I had actually become familiar with The Mooney Suzuki a couple of years back with the release of the Columbia-released, Matrix-produced Alive and Amplified. Mainly what I heard were the cries of sellout and how the album was generic, glossed-over to a fault and even a bit opportunistic. By that time the whole retro rock craze was taking an annoying hold on the consuming public and The Moonies felt that perhaps it was best that seven or eight years in the indie rat race was time enough and it was now or never if they wanted to get a piece of the arena pie. Then nothing happened. After that though, everything happened, everything shitty that is. They soon found themselves off of Columbia, they jumped to V2 but that label imploded, they lost members, it goes on, until some sub-label of another label under a big distributor came into save their asses.
It takes a special set of ears to properly digest what Have Mercy is cooking. An ear that can perhaps tolerate a certain degree of rock derivativeness not seen since The Von Bondies—who at this point have pretty much gone the way of The Rembrandts. I can only suppose that the band is in tune with the direction of their tunes. It’s painfully obvious that these guys want to rock with the likes of The Rolling Stones and Love. This album is nothing but riffs, and not just any old riffs, loud riffs, orgasmic riffs, manly riffs, druggy riffs…it goes on, take your pick. Do you like the song that sounds like the Byrds or the one that sounds like Thin Lizzy? Do you want to get high and knocked up to “Rock and Roller Girl” or “Good Ol’ Alcohol?”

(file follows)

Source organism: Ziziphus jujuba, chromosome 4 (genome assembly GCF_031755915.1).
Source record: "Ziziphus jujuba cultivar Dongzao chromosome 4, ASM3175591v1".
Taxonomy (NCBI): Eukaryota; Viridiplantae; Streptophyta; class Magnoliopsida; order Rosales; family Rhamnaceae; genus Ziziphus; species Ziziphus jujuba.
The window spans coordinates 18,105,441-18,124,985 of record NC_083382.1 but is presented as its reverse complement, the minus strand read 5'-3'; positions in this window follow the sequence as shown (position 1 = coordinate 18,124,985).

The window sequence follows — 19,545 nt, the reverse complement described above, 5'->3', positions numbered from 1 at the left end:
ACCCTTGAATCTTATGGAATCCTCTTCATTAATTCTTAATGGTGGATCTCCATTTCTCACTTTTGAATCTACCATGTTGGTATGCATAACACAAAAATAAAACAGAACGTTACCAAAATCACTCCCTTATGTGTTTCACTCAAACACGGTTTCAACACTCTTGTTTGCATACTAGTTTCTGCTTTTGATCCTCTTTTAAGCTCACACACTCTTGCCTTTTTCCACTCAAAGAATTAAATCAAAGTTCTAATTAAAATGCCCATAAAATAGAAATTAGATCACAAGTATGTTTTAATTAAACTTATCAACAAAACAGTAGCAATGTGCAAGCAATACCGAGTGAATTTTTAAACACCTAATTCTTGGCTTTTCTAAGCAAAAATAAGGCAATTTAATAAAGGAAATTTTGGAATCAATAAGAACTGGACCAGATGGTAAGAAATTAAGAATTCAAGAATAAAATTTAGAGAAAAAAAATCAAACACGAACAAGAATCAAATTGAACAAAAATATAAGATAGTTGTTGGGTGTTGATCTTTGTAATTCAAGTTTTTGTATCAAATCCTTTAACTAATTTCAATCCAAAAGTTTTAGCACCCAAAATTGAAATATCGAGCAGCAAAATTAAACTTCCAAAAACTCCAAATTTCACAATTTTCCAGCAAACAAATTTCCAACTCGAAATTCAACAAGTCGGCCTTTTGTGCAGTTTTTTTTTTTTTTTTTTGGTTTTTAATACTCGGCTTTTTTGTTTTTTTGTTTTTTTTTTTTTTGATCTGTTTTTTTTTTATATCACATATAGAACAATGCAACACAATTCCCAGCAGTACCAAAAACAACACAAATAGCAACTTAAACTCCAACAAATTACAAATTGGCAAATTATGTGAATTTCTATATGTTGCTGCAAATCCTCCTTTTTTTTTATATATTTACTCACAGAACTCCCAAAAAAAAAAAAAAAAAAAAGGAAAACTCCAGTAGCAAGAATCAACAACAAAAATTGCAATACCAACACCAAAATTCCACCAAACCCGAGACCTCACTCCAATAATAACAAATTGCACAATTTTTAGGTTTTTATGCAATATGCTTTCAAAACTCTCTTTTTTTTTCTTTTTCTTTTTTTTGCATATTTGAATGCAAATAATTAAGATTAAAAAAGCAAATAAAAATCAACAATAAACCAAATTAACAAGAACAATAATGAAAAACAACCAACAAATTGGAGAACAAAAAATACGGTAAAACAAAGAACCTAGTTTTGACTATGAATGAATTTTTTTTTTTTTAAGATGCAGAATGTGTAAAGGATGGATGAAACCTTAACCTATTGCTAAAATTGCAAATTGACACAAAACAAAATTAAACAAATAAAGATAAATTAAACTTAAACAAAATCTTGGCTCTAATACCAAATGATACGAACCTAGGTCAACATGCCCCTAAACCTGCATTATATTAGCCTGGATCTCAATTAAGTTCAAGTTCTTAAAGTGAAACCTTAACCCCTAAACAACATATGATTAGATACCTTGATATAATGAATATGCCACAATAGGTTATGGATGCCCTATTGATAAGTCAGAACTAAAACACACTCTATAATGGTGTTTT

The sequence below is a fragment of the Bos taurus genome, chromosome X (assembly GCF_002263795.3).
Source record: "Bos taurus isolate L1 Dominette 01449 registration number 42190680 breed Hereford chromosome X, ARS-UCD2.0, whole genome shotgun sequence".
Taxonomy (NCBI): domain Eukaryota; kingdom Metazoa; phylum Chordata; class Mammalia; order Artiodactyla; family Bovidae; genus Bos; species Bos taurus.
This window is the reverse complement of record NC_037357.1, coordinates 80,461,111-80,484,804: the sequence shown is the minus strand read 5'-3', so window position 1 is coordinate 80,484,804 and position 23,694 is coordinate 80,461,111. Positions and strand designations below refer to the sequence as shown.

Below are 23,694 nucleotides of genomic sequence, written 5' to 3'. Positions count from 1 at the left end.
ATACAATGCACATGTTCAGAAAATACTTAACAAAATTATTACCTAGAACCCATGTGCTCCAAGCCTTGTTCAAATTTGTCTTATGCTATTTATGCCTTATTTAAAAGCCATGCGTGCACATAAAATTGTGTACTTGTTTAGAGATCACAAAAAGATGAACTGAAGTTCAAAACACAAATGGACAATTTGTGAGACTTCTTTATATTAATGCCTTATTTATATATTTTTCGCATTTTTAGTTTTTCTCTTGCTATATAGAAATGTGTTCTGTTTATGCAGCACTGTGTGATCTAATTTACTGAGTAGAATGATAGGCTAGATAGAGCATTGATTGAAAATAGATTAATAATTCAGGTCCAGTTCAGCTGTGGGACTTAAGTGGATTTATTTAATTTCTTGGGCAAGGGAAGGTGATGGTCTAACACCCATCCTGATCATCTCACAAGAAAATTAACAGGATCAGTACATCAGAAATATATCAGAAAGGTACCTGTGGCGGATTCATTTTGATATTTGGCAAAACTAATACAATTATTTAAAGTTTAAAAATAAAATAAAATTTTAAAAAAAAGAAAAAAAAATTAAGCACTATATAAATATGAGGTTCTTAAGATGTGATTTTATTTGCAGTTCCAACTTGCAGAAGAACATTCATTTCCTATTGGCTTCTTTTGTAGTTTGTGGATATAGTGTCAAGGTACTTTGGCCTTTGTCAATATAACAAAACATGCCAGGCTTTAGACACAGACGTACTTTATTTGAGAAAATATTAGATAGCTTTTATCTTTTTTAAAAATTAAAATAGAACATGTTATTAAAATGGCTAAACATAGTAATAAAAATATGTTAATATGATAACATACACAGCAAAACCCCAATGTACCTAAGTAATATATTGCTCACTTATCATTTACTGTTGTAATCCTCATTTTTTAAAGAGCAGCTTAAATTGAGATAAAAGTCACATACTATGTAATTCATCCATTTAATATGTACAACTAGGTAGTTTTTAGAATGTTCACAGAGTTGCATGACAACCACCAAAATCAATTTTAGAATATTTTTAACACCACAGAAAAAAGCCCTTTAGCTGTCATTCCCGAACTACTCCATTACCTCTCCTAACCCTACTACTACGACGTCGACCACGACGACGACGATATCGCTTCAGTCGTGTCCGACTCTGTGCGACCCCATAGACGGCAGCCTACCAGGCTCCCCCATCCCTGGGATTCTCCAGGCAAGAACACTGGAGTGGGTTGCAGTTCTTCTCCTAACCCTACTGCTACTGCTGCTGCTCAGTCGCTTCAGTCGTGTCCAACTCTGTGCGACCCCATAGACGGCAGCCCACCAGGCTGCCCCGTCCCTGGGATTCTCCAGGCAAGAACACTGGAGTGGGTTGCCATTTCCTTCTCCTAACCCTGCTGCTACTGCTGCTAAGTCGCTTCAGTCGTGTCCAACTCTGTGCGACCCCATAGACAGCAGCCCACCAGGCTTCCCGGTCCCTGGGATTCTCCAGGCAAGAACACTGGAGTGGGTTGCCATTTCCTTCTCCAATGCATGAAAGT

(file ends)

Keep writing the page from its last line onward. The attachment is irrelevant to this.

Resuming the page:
What separates The Mooney Suzuki from other bands of this ilk is the artiness factor. While a Strokes or a White Stripes will have at least some flutter of musical or conceptual creativity (The Strokes’ album cover art can be pretty impressive), The Mooney Suzuki don’t seem to give a shit about that kind of thing. Even their artwork harkens back to the colorful days of old. The band simply let the good times roll. All of these songs are certified rockers. Some are slow, some are fast, some are anthems and some are ballads. “99%” seems to be the arena centerpiece and the one that the band will be ready to open or close with every show of their tours, while everything else is formidable midway filler.
I try not to be the type of person who wallows in nostalgia, though at times I do succumb, but when I think of classic rock, I think of the jocks and snobs who felt me a retard for listening to anything put out past 1981. There are things on this album for a good many people to enjoy, for people who don’t get hung up on who did what first and who did what much much better. I suppose there’s more practical use for this type of band—a cover band that has the good sense and dignity not to do covers at least—in a live setting for those who want not to watch the highlights of Chicago or The Guess Who on DVD or YouTube. For me though, there’s plenty of time for nostalgia when I’m dead.
Jet – Get Born
Mando Diao – Ode to Ochrasy
The Go – Howl on the Haunted Beat You Ride